A bread and butter issue

In a report published in this newspaper yesterday about the lack of a cook at the Port Kaituma Secondary School, which is a boarding school, we quoted a single parent as saying that she might be forced to remove her 13-year-old daughter from the school if the situation continued, though she did not want to do so because the child was the first of her five children to attend secondary school. The parent, Ms Patricia Edwards, said she was finding the situation to be financially draining. “She don’t want to come home. I explained to her that I can’t afford it,” the mother said.

While Ms Edwards did not give the ages of her other four children, the fact that she mentioned that her daughter is the first to access secondary education indicates that some, if not all, of them might be older. It would be easy for Ms Edwards to remove her 13-year-old daughter from school and have her otherwise occupied, especially given the current crisis at the school. Ms Edwards is not taking the easy way out. She understands the value of educating her daughter, even though as she said, she is in a tough position financially and sometimes works for a month in the ‘backdam’ to provide for her children. But for Ms Edwards, her daughter’s education has become a bread and butter issue.

The World Bank’s flagship report, ‘World Development Report 2012: Gender Equality and Development’, which was officially launched on September 19 last, had indicated that according to data compiled, female enrolment both at the secondary and university levels has outstripped that of males in the Caribbean and Latin America. It said this tipping of the scales to the distaff side has raised new concerns about male underachievement. But it also noted that female gaps remained, particularly among indigenous populations and disadvantaged girls. Mentioning the link between poverty and education, the report noted that higher incomes help close the gender gap in education but often social norms surrounding housework and caring among other things serve to perpetuate the gender disparity.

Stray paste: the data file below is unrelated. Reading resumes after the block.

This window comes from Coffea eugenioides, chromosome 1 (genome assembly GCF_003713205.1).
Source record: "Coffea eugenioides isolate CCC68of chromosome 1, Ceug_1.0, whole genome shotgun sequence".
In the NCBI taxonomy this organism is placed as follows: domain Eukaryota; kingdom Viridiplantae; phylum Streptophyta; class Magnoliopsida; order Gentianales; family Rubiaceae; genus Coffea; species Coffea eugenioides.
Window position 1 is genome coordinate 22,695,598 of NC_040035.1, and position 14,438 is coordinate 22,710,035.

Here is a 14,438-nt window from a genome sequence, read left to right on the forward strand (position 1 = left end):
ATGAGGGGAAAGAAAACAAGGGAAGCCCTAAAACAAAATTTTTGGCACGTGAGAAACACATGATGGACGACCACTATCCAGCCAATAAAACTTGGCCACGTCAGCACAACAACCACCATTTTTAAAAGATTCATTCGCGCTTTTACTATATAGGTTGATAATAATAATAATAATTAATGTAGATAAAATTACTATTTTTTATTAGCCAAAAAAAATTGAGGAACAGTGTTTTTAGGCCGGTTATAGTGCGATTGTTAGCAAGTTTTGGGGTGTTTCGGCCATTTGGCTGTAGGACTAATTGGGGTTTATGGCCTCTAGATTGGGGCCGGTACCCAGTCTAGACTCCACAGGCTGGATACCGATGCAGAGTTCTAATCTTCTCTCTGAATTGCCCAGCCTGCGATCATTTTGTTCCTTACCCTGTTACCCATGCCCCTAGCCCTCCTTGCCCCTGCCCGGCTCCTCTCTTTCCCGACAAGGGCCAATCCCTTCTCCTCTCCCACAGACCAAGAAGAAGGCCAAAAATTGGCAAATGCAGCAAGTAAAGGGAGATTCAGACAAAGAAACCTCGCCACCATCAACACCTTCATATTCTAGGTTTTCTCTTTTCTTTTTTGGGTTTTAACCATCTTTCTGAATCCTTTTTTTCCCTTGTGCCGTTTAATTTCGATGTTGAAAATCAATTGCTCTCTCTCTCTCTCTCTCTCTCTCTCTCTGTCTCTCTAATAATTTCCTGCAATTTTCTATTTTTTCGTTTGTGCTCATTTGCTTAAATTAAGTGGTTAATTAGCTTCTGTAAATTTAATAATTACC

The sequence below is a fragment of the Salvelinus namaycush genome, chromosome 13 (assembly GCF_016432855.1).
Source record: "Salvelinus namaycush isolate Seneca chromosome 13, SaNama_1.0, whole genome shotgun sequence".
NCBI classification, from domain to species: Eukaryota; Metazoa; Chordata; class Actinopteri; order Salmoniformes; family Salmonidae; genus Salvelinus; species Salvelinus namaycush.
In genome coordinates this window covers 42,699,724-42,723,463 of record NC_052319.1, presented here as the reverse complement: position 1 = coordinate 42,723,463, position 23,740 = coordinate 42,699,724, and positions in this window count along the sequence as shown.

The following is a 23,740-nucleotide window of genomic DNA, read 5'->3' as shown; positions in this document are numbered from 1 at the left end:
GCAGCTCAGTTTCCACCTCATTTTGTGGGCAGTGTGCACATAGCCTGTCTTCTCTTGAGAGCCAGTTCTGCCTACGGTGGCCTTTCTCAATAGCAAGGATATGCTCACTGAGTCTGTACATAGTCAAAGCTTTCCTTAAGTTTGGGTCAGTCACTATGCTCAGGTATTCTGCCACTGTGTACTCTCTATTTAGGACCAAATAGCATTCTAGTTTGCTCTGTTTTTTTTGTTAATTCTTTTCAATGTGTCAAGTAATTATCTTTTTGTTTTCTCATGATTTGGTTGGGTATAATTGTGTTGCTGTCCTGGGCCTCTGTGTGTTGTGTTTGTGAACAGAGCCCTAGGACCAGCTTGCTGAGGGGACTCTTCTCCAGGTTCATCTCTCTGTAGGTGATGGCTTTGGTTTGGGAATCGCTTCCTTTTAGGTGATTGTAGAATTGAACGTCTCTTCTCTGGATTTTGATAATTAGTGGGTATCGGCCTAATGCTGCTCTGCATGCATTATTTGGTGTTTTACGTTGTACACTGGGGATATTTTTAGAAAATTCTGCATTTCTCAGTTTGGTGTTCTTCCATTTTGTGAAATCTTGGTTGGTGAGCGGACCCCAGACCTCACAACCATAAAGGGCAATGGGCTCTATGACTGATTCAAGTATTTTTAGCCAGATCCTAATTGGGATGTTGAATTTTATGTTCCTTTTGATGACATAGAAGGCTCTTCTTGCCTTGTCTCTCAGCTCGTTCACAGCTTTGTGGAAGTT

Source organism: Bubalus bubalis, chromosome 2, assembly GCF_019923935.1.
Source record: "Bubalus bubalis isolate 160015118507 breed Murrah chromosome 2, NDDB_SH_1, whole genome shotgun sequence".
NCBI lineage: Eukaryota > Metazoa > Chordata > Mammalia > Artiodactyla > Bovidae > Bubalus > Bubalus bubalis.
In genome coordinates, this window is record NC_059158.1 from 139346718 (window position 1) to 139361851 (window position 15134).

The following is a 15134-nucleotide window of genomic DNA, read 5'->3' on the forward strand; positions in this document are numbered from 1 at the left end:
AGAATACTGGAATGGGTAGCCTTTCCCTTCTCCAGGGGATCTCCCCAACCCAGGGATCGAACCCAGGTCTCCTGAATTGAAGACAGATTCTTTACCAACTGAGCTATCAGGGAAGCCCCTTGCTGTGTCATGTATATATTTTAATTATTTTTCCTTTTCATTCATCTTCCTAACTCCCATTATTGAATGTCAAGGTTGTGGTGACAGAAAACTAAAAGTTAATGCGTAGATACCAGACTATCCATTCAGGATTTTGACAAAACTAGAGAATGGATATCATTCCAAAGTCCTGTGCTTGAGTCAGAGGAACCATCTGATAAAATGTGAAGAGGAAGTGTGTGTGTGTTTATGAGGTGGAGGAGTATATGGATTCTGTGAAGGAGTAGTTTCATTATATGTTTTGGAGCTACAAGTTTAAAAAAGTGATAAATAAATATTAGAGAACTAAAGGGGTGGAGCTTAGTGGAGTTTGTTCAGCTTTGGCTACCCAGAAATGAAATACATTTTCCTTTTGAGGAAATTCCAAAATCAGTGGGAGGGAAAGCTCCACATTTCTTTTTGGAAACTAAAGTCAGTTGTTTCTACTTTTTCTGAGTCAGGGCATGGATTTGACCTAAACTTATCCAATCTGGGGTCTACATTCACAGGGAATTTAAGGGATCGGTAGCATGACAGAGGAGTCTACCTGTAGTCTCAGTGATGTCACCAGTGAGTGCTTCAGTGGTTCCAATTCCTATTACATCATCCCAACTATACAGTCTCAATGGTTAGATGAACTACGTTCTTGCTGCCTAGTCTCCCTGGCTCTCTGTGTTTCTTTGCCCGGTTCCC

The situation at the Port Kaituma school is an example of how a disadvantaged girl (Ms Edwards’s daughter) could lose her chance of gaining a secondary education. Reports received by this newspaper revealed that there were once three cooks employed at the school. One resigned and one was sent off on retirement. Left to shoulder the burden of preparing three meals a day for 54-odd children, the third cook fell ill and then decided not to return. One would think that this would have indicated to the education authorities in the region that there was a crisis, but apparently not. The head teacher was forced to leave her administrative duties and turn to the kitchen, to prepare at least one meal a day, or see the children starve. The dorm matron tried to assist her but was ordered not to.

The situation was allowed to fester for two weeks, until a public-spirited citizen, who also tried to get the authorities to act, brought it to the attention of this newspaper. But even in the midst of this, when the regional chairman was contacted by this newspaper, the response was that officials were “trying” to source a replacement cook – not two, even though it is obvious that the job is onerous for a single person. There also seemed to be no urgency towards resolving the issue.

Surely this school has a PTA. And even if it doesn’t, are there no concerned parents, members of the community who could be called on to volunteer to prepare the meals on a temporary basis? If children are not properly fed, then learning will not take place.

Ms Edwards said that if the situation was not remedied in a hurry she would be forced to remove her daughter as she could not afford to send her any more money. What if she never sent her back? What about the classes the child would miss as a result of being away from school?

It is unlikely that Ms Edwards is the only parent facing dire straits. Yet it would appear that the thought of parents removing their children from the school rather than have them starve, does not alarm officials. They have not given thought, it would appear, to the impact their inaction could have on the community.

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